The Stockholm old-schoolers return with this, their third album, following from their last release, “Black Magic Fire” back in 2014. I have “Black Magic Fire” in my own personal collection, and while I remember enjoying it, I wasn’t completely blown away with it. There have been a couple of changes since then, with Cristian Canale taking over on the bass duties, while former backing-vocalist Karl Buhre taking over the mic full time.
So how have these personnel changes affected the sound? Patrick Nilsson and Alex Linder return on guitars, with Yasin Hilborg (ex-Afflicted) on drums. “Black Magic Fire” was a fun, if not essential oldschool romp through early death metal tropes. “Post Vulcanic Black” is really something quite different, with a nifty take on the early days of extreme metal, with hints of Morbid Tales era Celtic Frost, Show No Mercy period Slayer, and the dark melancholic melodic guitar playing of Mercyful Fate. If that sounds like too delicious a prospect to pass up, well, then I’d have to agree!
When the components click together – as they do on “War Chylde”, a heavy metal / thrash rager, then it’s absolutely killer stuff. In particular, the vintage guitar tones and scintillating duelling solos are absolutely mesmerising. Combining that with a rock solid rhythm section, and the vocals of Buhre – somewhere between a gruff roar and a raw, undisciplined but passionate singing tone ends up with a winning formula. When tracks like the epic “Hyper Moralist (Deemed Antichrist)” twist and turn while serpentine axe work writhes below the rhythm, it’s truly a glorious sound. So yes, the hammer-horror atmosphere of the guitars is likely to make some listeners wince, but isn’t that what early metal was all about? Venom-like aggression melds with some excellent musicianship all over this album.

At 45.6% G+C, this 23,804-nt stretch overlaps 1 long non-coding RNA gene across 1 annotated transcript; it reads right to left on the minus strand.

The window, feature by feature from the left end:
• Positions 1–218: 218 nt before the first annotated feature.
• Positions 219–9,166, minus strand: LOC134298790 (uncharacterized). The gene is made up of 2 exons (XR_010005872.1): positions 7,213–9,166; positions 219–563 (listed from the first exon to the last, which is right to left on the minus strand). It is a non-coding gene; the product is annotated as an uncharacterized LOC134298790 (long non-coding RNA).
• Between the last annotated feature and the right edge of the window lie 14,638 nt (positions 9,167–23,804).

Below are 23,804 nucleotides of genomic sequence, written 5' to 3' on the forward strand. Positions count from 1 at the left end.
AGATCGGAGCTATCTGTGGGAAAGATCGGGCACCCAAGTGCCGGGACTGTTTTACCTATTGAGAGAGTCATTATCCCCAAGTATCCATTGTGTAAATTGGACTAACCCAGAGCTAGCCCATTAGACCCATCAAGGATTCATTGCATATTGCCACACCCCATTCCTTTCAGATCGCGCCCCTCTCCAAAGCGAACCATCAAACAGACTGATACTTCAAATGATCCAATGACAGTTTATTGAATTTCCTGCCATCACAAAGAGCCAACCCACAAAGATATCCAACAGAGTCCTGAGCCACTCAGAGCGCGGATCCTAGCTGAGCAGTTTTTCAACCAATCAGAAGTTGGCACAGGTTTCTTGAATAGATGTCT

There aren’t many missteps to be had. Even at the least essential, the Vader-lite neo-thrashism of “200 Divisions”, it’s still pretty good fun, even with a pretty jarring clean=sung up-beat section. “Copenhagen in the Seventies” (and isn’t that just the best track title?) is another album highlight, with eerie organs announcing the intro, before the song begins proper. It’s not unlike Ghost covering early Slayer with all amps turned up to 11. The riffing? So infectious you can start humming them just by being in close proximity to someone who’s heard them.
It’s really early days for 2018 I guess, but I absolutely love this album. It has a wicked atmosphere, brilliantly clear, punchy and organic production, with tremendously well played music. I’d heartily recommend it to anyone who likes their metal authentic, fun, dark, aggressive and melodic. Certainly the best of Crucifyre’s career. Album of the year? It’s going to take some to knock this out of my end of year list.
(9/10 Chris Davison)